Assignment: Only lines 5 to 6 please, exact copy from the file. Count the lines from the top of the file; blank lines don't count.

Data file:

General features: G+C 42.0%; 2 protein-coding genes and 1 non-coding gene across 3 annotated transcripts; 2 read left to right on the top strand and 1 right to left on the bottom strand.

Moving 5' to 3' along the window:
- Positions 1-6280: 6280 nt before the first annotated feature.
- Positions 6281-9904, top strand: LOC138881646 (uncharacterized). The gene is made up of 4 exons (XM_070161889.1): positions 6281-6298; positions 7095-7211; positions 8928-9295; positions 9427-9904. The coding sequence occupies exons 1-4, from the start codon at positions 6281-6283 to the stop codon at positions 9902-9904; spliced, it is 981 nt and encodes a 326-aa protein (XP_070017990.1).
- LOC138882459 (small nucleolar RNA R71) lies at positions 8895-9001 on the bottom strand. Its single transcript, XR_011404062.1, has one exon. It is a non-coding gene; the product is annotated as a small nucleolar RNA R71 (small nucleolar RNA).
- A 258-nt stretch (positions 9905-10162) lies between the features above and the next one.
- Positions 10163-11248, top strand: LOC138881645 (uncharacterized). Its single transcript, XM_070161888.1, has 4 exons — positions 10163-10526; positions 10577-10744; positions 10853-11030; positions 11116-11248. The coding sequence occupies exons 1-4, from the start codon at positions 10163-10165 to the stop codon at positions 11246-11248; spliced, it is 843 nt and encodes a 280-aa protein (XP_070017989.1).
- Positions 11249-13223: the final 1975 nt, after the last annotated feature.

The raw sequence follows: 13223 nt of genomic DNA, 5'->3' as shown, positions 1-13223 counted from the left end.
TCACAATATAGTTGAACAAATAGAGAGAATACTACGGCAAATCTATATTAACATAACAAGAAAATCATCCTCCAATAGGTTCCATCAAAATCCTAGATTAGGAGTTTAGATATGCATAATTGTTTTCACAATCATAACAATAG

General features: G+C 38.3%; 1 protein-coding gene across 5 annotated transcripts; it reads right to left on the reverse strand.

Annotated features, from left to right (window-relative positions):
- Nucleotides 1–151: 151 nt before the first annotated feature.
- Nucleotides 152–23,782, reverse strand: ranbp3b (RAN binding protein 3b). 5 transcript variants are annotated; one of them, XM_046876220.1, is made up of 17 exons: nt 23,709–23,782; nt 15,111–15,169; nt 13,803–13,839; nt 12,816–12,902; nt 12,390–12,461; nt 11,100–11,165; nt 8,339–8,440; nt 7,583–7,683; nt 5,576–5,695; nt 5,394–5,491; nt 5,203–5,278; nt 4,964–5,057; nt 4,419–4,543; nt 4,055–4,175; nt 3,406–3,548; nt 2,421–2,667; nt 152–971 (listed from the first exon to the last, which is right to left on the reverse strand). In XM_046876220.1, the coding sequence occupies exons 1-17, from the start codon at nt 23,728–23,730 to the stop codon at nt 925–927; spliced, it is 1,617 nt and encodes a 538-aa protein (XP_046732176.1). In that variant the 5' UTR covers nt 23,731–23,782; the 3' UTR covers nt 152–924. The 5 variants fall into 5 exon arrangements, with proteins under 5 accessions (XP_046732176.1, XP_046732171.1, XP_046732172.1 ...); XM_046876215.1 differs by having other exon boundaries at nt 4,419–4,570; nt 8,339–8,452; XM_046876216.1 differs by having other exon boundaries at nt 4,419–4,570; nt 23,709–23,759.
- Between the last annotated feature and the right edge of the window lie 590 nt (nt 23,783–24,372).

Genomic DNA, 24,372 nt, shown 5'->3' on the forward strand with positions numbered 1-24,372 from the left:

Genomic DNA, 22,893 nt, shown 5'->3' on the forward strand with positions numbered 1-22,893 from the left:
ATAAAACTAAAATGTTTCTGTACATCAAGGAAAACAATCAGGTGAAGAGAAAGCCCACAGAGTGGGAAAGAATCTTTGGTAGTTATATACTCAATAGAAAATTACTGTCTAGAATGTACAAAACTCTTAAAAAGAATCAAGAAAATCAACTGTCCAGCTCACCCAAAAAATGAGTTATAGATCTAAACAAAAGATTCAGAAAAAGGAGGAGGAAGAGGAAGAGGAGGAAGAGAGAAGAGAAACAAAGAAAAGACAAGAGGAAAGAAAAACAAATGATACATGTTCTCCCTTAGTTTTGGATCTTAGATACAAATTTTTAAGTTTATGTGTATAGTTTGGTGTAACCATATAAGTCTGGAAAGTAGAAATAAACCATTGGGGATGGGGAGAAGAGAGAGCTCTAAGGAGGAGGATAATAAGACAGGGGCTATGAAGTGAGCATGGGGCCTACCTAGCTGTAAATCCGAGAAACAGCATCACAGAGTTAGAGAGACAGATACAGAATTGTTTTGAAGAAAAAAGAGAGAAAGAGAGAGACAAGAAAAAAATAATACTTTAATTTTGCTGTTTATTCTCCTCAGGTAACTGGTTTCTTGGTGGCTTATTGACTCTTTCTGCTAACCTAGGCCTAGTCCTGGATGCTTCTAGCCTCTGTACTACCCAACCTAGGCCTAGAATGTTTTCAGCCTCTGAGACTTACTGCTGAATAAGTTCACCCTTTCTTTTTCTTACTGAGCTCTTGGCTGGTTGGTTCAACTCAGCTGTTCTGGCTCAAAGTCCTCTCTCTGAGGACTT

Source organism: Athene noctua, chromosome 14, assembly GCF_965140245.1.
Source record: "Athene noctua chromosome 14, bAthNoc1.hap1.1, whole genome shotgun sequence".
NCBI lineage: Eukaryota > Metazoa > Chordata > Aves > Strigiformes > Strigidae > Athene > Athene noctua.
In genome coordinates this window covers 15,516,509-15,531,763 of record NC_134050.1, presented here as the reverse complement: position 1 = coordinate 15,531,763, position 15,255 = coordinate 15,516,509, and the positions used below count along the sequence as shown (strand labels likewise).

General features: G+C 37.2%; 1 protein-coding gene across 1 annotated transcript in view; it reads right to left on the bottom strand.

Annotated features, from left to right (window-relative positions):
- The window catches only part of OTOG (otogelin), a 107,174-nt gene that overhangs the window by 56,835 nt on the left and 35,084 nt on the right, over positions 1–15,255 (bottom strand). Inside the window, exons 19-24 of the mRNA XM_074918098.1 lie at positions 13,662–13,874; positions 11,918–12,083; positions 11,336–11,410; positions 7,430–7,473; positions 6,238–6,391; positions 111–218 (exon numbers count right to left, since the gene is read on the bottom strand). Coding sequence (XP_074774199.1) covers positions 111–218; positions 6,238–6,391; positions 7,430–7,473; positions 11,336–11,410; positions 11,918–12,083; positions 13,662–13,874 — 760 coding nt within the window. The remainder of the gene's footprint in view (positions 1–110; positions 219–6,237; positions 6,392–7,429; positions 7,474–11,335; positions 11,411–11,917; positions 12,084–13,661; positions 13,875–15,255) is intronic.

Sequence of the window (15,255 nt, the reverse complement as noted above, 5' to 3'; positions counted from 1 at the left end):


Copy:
- LOC138882459 (small nucleolar RNA R71) lies at positions 8895-9001 on the bottom strand. Its single transcript, XR_011404062.1, has one exon. It is a non-coding gene; the product is annotated as a small nucleolar RNA R71 (small nucleolar RNA).
- A 258-nt stretch (positions 9905-10162) lies between the features above and the next one.